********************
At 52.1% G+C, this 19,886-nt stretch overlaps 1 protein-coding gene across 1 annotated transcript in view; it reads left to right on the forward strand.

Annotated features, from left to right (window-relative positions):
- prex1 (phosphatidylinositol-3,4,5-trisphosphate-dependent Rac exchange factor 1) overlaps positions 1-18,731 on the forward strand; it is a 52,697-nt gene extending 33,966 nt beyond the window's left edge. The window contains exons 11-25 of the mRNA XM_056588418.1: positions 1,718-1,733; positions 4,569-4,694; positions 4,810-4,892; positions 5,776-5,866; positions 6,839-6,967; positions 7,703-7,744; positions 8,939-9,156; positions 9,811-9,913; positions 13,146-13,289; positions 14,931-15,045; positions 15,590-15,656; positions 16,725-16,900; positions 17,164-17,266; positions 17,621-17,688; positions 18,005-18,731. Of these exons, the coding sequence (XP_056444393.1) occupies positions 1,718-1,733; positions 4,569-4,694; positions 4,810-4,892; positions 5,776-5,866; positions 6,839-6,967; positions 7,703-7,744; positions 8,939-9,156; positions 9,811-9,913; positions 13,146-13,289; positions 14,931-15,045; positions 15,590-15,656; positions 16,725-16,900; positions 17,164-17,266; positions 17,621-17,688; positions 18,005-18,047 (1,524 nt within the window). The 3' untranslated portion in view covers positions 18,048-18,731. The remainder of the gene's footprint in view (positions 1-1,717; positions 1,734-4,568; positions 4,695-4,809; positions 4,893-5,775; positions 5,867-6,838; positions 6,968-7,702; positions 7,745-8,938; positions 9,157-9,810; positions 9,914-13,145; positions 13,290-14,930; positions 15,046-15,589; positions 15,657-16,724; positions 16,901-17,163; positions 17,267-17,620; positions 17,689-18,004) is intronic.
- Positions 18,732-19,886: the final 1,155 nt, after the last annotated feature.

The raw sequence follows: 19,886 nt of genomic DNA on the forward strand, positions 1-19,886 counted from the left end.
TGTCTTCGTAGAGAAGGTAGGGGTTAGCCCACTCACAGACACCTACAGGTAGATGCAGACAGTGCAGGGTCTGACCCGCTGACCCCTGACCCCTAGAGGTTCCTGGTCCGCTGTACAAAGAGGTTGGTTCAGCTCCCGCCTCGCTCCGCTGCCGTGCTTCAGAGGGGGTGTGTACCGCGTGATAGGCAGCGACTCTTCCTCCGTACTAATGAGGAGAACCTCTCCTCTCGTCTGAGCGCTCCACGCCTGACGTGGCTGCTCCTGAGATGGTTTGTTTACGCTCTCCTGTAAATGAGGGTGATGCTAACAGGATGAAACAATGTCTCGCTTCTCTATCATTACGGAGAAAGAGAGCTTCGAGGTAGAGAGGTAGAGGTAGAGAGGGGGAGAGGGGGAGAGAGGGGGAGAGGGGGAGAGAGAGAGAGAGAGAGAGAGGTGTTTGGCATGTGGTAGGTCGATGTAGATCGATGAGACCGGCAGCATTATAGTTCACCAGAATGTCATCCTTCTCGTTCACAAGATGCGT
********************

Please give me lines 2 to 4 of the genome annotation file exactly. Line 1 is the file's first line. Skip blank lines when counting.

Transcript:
Annotated features, from left to right (window-relative positions):
- prex1 (phosphatidylinositol-3,4,5-trisphosphate-dependent Rac exchange factor 1) overlaps positions 1-18,731 on the forward strand; it is a 52,697-nt gene extending 33,966 nt beyond the window's left edge. The window contains exons 11-25 of the mRNA XM_056588418.1: positions 1,718-1,733; positions 4,569-4,694; positions 4,810-4,892; positions 5,776-5,866; positions 6,839-6,967; positions 7,703-7,744; positions 8,939-9,156; positions 9,811-9,913; positions 13,146-13,289; positions 14,931-15,045; positions 15,590-15,656; positions 16,725-16,900; positions 17,164-17,266; positions 17,621-17,688; positions 18,005-18,731. Of these exons, the coding sequence (XP_056444393.1) occupies positions 1,718-1,733; positions 4,569-4,694; positions 4,810-4,892; positions 5,776-5,866; positions 6,839-6,967; positions 7,703-7,744; positions 8,939-9,156; positions 9,811-9,913; positions 13,146-13,289; positions 14,931-15,045; positions 15,590-15,656; positions 16,725-16,900; positions 17,164-17,266; positions 17,621-17,688; positions 18,005-18,047 (1,524 nt within the window). The 3' untranslated portion in view covers positions 18,048-18,731. The remainder of the gene's footprint in view (positions 1-1,717; positions 1,734-4,568; positions 4,695-4,809; positions 4,893-5,775; positions 5,867-6,838; positions 6,968-7,702; positions 7,745-8,938; positions 9,157-9,810; positions 9,914-13,145; positions 13,290-14,930; positions 15,046-15,589; positions 15,657-16,724; positions 16,901-17,163; positions 17,267-17,620; positions 17,689-18,004) is intronic.
- Positions 18,732-19,886: the final 1,155 nt, after the last annotated feature.